The new spin-doctors of cool

After years of being ridiculed, breakdancing is big news again. And everyone wants a piece of the action, says Cayte Williams
LEONARDO DICAPRIO did it when he was 12, Liam from The Prodigy did it in his teens and Lennox Lewis does it now, given half a chance.

Breakdancing, that heady combination of gymnastics, balletics and dare- devil antics, is making a comeback. The Prodigy, always the boys for a decent beat, took break dancers with them on their last tour. In April, veteran rappers Run DMC and Jason Nevins topped the charts with "That's It". In the video, 12 boys and 12 girls had a break dancing battle. It did something that hasn't happened for a long time. It made a dance video look interesting.

No sooner do we blink, than break dancers are popping up all over the place: in Janet Jackson's latest video "Go Deep", in Madonna's "Ray of Light". As if to confirm renewed interest, Wildstyle, the definitive hip hop movie made 16 years ago, is re-released next month.

Break dancing grew out of the New York hip hop scene in the late Seventies, which was the springboard for scratching, rap and graffiti art. By the early Eighties it reached Britain with Malcolm Maclaren's "Buffalo Girls", but by the late Eighties it had burnt itself out. All that was left were break dancers busking in Covent Garden and a few cheesy records by the Rock Steady Crew.

But now, 10 years on, even fashion has spotted the trend. When break dancers stood up after a hefty spin, their jeans would settle half way down their hips, and it's a look that's coming back. In fashion, designers like Aura Dimon, responsible for Phat Pants, is planning a breakdance range. Helmet Lang's dropped-crotch jeans were inspired by breakers, and Stephen Sprouse's Summer collection is a heady mix of hip hop and Andy Warhol.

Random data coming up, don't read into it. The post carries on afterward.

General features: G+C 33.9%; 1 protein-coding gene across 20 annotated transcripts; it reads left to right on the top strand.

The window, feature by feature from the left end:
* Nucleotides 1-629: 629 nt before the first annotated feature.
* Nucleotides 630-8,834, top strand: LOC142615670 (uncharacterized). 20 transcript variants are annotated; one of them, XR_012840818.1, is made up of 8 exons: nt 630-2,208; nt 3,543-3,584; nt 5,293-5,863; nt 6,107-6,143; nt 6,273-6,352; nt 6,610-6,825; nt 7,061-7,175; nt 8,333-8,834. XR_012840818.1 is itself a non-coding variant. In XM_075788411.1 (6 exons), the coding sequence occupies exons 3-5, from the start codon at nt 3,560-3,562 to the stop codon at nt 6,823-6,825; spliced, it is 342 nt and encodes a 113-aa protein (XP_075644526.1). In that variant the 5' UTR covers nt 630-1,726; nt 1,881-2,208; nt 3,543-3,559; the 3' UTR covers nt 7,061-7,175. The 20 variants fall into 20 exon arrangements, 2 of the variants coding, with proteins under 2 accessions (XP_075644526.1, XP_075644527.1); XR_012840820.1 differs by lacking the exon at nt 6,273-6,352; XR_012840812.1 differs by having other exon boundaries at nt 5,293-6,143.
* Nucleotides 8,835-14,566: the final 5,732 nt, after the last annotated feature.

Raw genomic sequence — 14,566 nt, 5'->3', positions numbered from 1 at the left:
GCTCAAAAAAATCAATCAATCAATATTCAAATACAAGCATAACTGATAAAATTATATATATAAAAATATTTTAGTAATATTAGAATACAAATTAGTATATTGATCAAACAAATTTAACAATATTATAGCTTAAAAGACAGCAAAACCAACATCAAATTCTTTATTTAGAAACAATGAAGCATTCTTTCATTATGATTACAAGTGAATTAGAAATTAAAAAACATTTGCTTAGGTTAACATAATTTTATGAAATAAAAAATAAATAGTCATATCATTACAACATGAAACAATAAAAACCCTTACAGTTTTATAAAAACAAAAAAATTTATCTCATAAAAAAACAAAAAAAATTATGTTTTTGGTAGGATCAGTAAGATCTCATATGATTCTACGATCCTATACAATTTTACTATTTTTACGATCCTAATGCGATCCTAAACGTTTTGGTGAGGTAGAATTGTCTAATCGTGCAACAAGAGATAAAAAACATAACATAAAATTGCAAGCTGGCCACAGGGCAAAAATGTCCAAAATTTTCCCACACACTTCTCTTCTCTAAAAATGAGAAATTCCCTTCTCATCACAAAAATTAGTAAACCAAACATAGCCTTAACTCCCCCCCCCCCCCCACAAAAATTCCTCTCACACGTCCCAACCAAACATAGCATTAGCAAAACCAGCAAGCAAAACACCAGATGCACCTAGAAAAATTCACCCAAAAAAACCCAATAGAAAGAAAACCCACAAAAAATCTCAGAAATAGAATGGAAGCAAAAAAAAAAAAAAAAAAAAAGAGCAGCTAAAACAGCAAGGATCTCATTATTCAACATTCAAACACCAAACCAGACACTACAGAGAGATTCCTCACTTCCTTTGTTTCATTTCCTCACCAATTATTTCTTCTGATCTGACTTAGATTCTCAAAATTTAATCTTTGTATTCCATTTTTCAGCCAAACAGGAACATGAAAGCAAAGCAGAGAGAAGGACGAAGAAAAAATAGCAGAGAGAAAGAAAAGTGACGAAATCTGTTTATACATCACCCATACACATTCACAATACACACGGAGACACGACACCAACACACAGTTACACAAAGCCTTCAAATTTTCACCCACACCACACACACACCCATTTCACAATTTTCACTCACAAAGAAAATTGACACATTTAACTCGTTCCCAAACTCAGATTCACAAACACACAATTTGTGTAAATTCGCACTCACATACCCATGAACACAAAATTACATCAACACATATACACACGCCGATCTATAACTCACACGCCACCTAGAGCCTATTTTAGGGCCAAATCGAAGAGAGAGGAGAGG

Break dancing and hip hop is taking off in London, only after the ground work was done by The Scratch in London's King's Cross where break dancers have worked the floor for two years (as Matt says, "you can't become a break dancer overnight"). The club has now expanded to Glasgow and Brighton, while in London Wisdom and Rocker's Revenge at The Blue Note and Hop at The End have kept the scene going strong. Next month Bronx II Brixton opens at the Brixton Academy, a monthly club whose resident DJs are hip- hop legends Afrika Bambaata and Jazzy Jay.

But the new hip hop scene is a renaissance rather than a revival. "The last thing we want to be known as," says Scratch co-founder Matt Smooth, "is as a retro night." For anyone who remembers hip hop when it was on its last legs (and before gangsta rap killed it off for good), it was all moody, crossed-arms-and-pissed-off posturing. Scratch wants to capture the positive energy of the early days while fusing it with the Nineties ethic.

The club is packed with a male, female, black, white, gay, straight crowd. Clubbers can either watch the break dancers spin on special lino flooring or dance less energetically on the rest of the floor. Fresh graffiti by London artists Etch, Req 1 and Robbie Bears cover the walls and new DJs like The Scratch Perverts let loose on the turntables.